Corneal Arcus, formerly called Arcus Senilis, is a whitish ring around the cornea of the eye. (When looking in the mirror, the ring is at the edge of the iris, the colored part of your eye but the cornea is actually on the outside of the eye). It’s a harmless sign of aging in older adults but may be a sign of high cholesterol is people under 40. As part of an eye exam, we check for corneal arcus and also look at the blood vessels of the retina in the back of the eye. Accumulated fat deposits affect the thickness of the vessels and combined with corneal arcus may warrant a letter to the patient’s primary care provider or cardiologist.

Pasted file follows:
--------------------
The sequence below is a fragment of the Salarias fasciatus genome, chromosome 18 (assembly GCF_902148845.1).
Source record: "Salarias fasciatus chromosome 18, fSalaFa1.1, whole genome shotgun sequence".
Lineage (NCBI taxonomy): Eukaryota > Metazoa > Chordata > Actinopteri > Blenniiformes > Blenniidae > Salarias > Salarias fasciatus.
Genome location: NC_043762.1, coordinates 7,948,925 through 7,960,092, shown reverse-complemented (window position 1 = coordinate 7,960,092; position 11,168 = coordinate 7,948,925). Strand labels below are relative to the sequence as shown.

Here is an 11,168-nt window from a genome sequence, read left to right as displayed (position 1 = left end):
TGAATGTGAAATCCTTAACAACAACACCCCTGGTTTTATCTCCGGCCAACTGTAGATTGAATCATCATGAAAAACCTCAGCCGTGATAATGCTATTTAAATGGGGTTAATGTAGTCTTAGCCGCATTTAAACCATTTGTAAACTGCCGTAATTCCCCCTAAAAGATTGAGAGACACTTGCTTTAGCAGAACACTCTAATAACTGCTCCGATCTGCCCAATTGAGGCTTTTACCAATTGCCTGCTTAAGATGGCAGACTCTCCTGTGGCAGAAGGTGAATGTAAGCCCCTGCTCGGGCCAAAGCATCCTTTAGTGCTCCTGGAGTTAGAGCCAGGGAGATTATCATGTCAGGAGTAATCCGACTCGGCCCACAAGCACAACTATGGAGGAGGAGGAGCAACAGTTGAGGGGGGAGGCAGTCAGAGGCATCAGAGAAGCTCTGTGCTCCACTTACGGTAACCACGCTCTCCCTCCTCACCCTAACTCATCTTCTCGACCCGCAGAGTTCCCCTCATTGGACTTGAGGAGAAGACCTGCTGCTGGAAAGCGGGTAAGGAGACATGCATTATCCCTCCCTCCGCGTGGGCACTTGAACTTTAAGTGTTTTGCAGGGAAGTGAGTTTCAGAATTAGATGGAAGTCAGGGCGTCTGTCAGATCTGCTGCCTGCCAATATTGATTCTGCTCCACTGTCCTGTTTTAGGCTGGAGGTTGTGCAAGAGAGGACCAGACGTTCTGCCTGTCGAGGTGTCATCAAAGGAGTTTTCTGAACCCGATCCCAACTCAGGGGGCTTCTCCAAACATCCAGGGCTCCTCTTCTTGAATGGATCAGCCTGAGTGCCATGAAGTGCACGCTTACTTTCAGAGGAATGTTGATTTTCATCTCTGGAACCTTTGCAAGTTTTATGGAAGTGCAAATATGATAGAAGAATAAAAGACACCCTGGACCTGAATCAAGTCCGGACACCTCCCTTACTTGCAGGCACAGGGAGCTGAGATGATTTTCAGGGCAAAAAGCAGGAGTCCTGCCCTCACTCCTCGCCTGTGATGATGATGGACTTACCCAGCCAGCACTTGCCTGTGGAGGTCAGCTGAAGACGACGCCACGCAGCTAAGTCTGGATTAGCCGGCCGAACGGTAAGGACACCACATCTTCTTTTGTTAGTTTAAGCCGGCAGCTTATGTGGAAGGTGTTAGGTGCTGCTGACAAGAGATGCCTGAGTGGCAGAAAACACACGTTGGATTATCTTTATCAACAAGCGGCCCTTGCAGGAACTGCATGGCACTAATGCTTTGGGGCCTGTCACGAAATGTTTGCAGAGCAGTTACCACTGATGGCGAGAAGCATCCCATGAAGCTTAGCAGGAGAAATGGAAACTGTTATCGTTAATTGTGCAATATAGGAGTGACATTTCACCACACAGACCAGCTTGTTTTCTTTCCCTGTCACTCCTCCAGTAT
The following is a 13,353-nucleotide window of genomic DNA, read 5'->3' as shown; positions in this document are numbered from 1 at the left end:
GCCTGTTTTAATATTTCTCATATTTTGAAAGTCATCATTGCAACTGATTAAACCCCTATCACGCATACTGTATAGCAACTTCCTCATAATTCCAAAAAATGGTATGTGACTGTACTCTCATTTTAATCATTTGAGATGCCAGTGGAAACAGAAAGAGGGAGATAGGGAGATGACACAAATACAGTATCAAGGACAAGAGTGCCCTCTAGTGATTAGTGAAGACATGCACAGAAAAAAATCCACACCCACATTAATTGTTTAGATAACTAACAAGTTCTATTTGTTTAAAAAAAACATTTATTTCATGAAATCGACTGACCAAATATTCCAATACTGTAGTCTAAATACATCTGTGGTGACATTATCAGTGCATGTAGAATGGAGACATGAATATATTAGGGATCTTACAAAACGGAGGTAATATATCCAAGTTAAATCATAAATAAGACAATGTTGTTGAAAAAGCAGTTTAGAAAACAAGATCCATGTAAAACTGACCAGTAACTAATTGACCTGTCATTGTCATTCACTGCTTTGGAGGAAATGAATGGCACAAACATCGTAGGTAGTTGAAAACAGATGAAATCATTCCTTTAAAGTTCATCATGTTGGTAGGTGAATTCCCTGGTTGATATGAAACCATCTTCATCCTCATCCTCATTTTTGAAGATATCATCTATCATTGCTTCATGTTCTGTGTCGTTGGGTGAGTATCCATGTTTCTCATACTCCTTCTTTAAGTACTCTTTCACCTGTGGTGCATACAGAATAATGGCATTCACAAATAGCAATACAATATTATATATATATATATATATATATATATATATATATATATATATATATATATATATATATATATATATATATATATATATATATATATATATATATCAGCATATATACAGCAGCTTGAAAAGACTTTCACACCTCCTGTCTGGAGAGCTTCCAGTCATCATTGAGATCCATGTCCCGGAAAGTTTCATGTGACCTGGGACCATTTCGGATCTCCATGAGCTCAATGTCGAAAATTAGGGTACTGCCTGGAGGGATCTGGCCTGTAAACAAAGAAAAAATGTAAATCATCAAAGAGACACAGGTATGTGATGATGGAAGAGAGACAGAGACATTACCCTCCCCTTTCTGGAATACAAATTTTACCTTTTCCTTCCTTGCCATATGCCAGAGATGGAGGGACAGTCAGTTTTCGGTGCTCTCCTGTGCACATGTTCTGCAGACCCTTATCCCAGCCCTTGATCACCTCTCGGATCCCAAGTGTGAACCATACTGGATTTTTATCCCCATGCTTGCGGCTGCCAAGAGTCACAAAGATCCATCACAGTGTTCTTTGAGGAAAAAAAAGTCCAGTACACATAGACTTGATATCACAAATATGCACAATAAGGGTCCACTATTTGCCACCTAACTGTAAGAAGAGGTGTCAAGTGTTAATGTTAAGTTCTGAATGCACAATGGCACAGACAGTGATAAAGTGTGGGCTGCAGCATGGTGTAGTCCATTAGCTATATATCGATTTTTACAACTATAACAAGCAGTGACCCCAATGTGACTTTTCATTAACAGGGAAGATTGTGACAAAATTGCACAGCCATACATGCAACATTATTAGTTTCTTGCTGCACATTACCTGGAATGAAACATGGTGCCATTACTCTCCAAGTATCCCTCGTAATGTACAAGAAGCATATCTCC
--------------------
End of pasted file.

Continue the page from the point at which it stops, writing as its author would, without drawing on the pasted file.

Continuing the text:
A good guideline for all of us to reduce our risk of coronary heart disease is to decrease our intake of saturated fats, increase our intake of fruits and vegetable and fiber, exercise more and quit smoking. 

Once corneal arcus appears, it will not fade or disappear, even when lowering one’s cholesterol. However ,corneal arcus never affects someone’s vision and again, for most people over forty, poses no danger to their health.